Thursday, January 13, 2005

Answering Machines

Most people own one, but most people hate it when other people use theirs. What is it? The dreaded answering machine.

It’s the device that created the modern phenomenon of “phone tag,” when you call someone and leave a message on their machine but then, when they call you back, you’re not home, so they leave a message on yours. It sometimes goes on like that for days.

And, although they are not as ubiquitous as they once were, those “amusing” messages people leave can be a little annoying. A few years ago, a big seller on TV commercials was the cassette tape that came with several humorous voice characterizations. But really, when all you want to do is leave a message, you really don’t feel like being entertained by lame impressions.

But answering machines do serve a very useful function, which is why most people have one of the contraptions. Americans truly do have a love-hate relationship with their telephone answering machine.

It wasn’t always like that, of course. Back in the 1970s, almost nobody had an answering machine. Even most businesses didn’t have one, except the movie theaters.

I was probably one of the first individuals to own one. And when I bought my first one, it was against the telephone company’s rules to install one, making them virtually useless unless you broke the rules.

Of course, I had no qualms about breaking telephone company rules back then and I slept perfectly well after having broken them. I wired my new high-tech gadget directly into the phone line in my apartment and it worked wonderfully. (The telephone installer actually showed me how to wire it – unofficially.)

I tried going the “legal” route. I called the phone company to find out about installing one on my phone line. They actually sent a couple of representatives out to my house to discuss the ins and outs of telephone answering machines and to show me a line of products. But the monthly charge for their use was in the hundreds of dollars.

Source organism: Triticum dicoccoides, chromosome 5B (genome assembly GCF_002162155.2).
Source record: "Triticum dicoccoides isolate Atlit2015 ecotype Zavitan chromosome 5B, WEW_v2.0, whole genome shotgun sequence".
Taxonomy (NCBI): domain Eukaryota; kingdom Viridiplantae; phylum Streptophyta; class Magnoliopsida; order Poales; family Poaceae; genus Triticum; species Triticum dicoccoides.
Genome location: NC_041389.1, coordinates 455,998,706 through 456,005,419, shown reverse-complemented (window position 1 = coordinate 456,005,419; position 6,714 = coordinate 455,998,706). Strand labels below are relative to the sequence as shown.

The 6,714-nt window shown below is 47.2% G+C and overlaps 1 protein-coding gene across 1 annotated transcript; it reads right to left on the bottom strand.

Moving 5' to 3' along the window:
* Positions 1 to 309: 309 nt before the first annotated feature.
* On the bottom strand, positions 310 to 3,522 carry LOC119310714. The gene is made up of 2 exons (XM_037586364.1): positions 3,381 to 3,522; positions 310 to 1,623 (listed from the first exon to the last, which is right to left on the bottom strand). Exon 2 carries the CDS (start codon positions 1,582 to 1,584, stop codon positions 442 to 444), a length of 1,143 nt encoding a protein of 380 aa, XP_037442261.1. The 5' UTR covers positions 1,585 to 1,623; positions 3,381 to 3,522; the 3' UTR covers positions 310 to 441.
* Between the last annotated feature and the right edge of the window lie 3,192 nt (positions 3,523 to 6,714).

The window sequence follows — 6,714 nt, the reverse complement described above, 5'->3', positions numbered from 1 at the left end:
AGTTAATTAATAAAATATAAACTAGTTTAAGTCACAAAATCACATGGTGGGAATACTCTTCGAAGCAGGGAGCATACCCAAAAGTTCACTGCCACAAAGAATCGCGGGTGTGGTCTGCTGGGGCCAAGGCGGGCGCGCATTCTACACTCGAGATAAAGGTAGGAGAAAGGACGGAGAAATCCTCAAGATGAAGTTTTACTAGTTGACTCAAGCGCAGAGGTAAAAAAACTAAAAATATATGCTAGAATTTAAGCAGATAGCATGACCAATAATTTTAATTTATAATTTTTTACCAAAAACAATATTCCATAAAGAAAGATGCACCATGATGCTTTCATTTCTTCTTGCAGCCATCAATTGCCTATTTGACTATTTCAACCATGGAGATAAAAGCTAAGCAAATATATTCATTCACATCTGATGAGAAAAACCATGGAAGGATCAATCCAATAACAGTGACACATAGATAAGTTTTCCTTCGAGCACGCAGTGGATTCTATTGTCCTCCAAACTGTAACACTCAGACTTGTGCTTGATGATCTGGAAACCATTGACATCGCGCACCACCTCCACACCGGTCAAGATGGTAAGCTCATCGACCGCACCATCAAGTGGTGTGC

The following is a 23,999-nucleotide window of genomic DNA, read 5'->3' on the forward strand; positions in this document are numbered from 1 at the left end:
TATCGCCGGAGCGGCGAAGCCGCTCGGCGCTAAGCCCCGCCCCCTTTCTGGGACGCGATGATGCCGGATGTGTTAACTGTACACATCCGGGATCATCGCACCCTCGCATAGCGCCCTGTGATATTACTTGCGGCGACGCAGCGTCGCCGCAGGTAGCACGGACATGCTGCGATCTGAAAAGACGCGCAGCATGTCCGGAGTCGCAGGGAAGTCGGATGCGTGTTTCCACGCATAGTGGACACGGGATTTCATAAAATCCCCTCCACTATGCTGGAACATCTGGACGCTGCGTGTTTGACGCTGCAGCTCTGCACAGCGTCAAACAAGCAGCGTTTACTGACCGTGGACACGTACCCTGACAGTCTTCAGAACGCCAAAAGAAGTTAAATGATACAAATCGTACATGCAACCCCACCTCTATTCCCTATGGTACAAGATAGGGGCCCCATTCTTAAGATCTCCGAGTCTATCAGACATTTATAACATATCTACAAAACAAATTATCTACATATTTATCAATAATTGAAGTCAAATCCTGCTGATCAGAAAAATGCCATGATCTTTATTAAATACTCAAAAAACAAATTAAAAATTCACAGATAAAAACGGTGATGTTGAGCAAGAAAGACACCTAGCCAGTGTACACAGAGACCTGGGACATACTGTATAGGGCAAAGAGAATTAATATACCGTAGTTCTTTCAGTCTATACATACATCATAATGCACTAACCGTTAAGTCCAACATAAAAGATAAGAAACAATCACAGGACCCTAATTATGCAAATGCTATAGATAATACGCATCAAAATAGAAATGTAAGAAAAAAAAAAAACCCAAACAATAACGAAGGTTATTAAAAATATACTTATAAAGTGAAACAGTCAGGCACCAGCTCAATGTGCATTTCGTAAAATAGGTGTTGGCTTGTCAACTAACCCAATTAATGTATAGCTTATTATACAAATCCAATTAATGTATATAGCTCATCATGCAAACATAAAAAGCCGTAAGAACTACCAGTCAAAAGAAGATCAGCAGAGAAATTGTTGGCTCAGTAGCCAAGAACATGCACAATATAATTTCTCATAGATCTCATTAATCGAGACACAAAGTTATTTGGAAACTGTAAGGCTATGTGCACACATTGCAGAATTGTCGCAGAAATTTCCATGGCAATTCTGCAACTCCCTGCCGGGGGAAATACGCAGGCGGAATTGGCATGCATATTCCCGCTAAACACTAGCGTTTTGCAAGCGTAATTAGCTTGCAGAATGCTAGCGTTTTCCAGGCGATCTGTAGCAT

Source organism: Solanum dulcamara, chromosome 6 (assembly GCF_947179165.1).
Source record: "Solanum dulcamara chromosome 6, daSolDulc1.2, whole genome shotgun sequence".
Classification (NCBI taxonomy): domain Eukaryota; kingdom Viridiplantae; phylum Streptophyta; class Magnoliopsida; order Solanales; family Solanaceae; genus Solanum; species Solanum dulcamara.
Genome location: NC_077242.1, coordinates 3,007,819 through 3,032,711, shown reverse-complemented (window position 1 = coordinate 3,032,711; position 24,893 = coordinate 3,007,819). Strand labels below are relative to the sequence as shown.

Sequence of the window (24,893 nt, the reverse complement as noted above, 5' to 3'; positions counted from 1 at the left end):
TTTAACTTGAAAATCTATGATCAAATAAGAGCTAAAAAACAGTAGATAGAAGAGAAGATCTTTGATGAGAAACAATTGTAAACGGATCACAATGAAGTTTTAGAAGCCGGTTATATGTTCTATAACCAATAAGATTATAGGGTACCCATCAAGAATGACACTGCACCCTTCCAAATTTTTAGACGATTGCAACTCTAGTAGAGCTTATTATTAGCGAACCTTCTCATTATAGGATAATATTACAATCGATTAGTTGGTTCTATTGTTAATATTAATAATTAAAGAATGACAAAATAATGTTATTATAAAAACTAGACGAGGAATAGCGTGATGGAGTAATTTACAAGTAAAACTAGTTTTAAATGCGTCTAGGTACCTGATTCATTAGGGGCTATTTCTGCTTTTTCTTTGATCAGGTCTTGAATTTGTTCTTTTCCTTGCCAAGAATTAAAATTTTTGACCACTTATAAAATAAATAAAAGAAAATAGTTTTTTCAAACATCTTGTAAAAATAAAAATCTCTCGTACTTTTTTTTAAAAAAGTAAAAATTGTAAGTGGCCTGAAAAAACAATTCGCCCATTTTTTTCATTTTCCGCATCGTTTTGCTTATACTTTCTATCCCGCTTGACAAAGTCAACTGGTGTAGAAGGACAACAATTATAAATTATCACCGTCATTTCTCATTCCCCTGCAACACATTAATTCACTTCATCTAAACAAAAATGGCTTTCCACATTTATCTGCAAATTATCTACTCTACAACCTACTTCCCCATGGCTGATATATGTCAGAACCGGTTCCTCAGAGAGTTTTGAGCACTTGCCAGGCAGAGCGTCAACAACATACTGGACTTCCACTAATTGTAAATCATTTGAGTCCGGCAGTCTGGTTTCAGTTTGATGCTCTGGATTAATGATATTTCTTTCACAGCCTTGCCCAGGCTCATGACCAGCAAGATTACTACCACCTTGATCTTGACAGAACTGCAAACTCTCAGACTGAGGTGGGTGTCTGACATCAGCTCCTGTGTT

So I elected to buy my own, for a one-time cost of about $150 at L. S. Ayres. It was their cheapest model and consisted of a miniature reel-to-reel tape recorder. Radio Shack had a cheaper model, but it was junk.

Eventually, the phone company standardized their jacks and plugs and started allowing people to connect their own equipment to the phone lines. Answering machines became more readily available. More and more people started buying them. You can buy one today for about $25 or less with far more features than my old reel-to-reel model. Most don’t even use tape anymore, but record your voice electronically.

The modern counterpart of the answering machine is voice mail. It’s really the same thing, except you don’t have to buy the equipment. Just pay a small monthly fee and the telephone company keeps track of your messages for you.

I tried voice mail, but decided that having an answering machine met my needs more economically. But there are no cute messages on mine, just the standard greeting. I don’t even bother telling people to wait for the beep anymore, because answering machines are so common, there’s no one out there who doesn’t know what to do when they get one on the other end of the line.

“Hello. This is me. Please leave a message.” Beep!

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